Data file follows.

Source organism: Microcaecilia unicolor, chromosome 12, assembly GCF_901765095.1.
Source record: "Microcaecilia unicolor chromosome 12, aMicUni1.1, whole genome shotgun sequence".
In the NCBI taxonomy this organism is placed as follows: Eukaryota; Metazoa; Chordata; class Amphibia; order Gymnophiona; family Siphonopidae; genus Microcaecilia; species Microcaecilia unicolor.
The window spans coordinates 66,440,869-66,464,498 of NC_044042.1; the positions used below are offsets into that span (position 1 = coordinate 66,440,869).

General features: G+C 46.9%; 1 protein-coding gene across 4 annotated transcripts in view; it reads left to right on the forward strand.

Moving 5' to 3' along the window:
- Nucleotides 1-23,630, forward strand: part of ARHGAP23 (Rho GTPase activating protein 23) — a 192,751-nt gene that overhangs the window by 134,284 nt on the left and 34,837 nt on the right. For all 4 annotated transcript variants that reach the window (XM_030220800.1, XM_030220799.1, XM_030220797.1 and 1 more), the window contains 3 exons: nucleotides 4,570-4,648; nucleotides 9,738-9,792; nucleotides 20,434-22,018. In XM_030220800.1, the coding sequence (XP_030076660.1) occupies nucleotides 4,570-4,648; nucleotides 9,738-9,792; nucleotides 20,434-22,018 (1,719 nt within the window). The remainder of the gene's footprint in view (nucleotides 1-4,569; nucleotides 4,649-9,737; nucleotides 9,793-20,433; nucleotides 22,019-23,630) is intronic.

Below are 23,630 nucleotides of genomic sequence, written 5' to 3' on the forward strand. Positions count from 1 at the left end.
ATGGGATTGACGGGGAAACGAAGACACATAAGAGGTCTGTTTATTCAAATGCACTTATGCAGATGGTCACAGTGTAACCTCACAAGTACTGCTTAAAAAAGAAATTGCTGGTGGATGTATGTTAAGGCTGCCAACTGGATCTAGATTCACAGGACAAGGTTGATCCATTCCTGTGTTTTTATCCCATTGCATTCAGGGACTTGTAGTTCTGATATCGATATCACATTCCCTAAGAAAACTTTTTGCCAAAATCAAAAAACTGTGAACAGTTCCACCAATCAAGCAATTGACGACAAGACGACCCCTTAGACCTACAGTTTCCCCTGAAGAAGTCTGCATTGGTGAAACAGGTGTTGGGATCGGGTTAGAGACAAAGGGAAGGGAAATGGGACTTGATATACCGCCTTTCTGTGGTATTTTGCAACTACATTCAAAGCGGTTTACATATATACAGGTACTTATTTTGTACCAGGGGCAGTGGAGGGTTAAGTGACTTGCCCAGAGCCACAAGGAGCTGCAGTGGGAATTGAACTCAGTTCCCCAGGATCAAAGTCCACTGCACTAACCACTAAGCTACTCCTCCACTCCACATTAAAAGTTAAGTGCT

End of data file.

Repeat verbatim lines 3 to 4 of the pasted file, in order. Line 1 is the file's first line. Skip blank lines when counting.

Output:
In the NCBI taxonomy this organism is placed as follows: Eukaryota; Metazoa; Chordata; class Amphibia; order Gymnophiona; family Siphonopidae; genus Microcaecilia; species Microcaecilia unicolor.
The window spans coordinates 66,440,869-66,464,498 of NC_044042.1; the positions used below are offsets into that span (position 1 = coordinate 66,440,869).